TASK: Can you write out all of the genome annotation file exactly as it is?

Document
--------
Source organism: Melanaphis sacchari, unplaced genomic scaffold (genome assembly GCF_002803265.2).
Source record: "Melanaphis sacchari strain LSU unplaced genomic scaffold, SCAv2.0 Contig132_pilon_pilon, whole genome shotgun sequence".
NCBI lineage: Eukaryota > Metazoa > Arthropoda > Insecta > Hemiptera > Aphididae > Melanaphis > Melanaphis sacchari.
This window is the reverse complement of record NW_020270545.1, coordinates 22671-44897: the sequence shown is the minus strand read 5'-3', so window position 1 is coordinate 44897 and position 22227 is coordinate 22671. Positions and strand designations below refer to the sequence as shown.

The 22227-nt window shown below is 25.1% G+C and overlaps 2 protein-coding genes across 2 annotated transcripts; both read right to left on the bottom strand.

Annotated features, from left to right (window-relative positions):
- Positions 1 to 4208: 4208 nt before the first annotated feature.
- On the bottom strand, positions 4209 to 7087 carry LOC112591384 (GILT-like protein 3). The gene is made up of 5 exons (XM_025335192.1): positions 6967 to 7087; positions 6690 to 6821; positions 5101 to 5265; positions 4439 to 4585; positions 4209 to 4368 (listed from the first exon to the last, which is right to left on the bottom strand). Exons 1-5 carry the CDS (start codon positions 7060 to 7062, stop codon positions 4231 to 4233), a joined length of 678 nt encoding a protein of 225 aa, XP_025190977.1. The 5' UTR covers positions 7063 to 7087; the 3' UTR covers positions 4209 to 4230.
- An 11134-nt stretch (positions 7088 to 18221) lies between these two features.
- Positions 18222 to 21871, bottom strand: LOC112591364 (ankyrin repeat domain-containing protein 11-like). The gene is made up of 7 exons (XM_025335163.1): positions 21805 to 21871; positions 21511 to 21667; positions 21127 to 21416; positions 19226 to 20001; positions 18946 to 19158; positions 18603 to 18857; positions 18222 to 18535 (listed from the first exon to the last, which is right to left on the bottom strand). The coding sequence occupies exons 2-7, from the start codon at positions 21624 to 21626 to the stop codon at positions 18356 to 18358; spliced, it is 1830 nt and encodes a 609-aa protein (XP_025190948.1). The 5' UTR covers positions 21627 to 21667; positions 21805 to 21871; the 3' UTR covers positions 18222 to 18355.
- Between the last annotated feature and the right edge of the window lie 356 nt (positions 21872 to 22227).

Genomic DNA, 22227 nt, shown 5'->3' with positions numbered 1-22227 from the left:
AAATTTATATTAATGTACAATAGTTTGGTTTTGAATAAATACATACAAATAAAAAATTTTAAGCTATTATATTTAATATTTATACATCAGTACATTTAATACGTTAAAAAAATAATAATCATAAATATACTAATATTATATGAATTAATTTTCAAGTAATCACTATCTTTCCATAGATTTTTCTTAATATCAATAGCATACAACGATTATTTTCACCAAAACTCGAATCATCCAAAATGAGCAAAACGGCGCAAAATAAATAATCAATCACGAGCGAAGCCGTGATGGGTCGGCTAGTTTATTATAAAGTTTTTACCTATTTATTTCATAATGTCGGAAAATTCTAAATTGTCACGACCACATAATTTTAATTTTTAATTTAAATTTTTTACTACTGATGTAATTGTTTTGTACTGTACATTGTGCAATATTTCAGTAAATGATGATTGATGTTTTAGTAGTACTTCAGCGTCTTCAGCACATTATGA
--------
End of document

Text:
Source organism: Melanaphis sacchari, unplaced genomic scaffold (genome assembly GCF_002803265.2).
Source record: "Melanaphis sacchari strain LSU unplaced genomic scaffold, SCAv2.0 Contig132_pilon_pilon, whole genome shotgun sequence".
NCBI lineage: Eukaryota > Metazoa > Arthropoda > Insecta > Hemiptera > Aphididae > Melanaphis > Melanaphis sacchari.
This window is the reverse complement of record NW_020270545.1, coordinates 22671-44897: the sequence shown is the minus strand read 5'-3', so window position 1 is coordinate 44897 and position 22227 is coordinate 22671. Positions and strand designations below refer to the sequence as shown.

The 22227-nt window shown below is 25.1% G+C and overlaps 2 protein-coding genes across 2 annotated transcripts; both read right to left on the bottom strand.

Annotated features, from left to right (window-relative positions):
- Positions 1 to 4208: 4208 nt before the first annotated feature.
- On the bottom strand, positions 4209 to 7087 carry LOC112591384 (GILT-like protein 3). The gene is made up of 5 exons (XM_025335192.1): positions 6967 to 7087; positions 6690 to 6821; positions 5101 to 5265; positions 4439 to 4585; positions 4209 to 4368 (listed from the first exon to the last, which is right to left on the bottom strand). Exons 1-5 carry the CDS (start codon positions 7060 to 7062, stop codon positions 4231 to 4233), a joined length of 678 nt encoding a protein of 225 aa, XP_025190977.1. The 5' UTR covers positions 7063 to 7087; the 3' UTR covers positions 4209 to 4230.
- An 11134-nt stretch (positions 7088 to 18221) lies between these two features.
- Positions 18222 to 21871, bottom strand: LOC112591364 (ankyrin repeat domain-containing protein 11-like). The gene is made up of 7 exons (XM_025335163.1): positions 21805 to 21871; positions 21511 to 21667; positions 21127 to 21416; positions 19226 to 20001; positions 18946 to 19158; positions 18603 to 18857; positions 18222 to 18535 (listed from the first exon to the last, which is right to left on the bottom strand). The coding sequence occupies exons 2-7, from the start codon at positions 21624 to 21626 to the stop codon at positions 18356 to 18358; spliced, it is 1830 nt and encodes a 609-aa protein (XP_025190948.1). The 5' UTR covers positions 21627 to 21667; positions 21805 to 21871; the 3' UTR covers positions 18222 to 18355.
- Between the last annotated feature and the right edge of the window lie 356 nt (positions 21872 to 22227).

Genomic DNA, 22227 nt, shown 5'->3' with positions numbered 1-22227 from the left:
AAATTTATATTAATGTACAATAGTTTGGTTTTGAATAAATACATACAAATAAAAAATTTTAAGCTATTATATTTAATATTTATACATCAGTACATTTAATACGTTAAAAAAATAATAATCATAAATATACTAATATTATATGAATTAATTTTCAAGTAATCACTATCTTTCCATAGATTTTTCTTAATATCAATAGCATACAACGATTATTTTCACCAAAACTCGAATCATCCAAAATGAGCAAAACGGCGCAAAATAAATAATCAATCACGAGCGAAGCCGTGATGGGTCGGCTAGTTTATTATAAAGTTTTTACCTATTTATTTCATAATGTCGGAAAATTCTAAATTGTCACGACCACATAATTTTAATTTTTAATTTAAATTTTTTACTACTGATGTAATTGTTTTGTACTGTACATTGTGCAATATTTCAGTAAATGATGATTGATGTTTTAGTAGTACTTCAGCGTCTTCAGCACATTATGA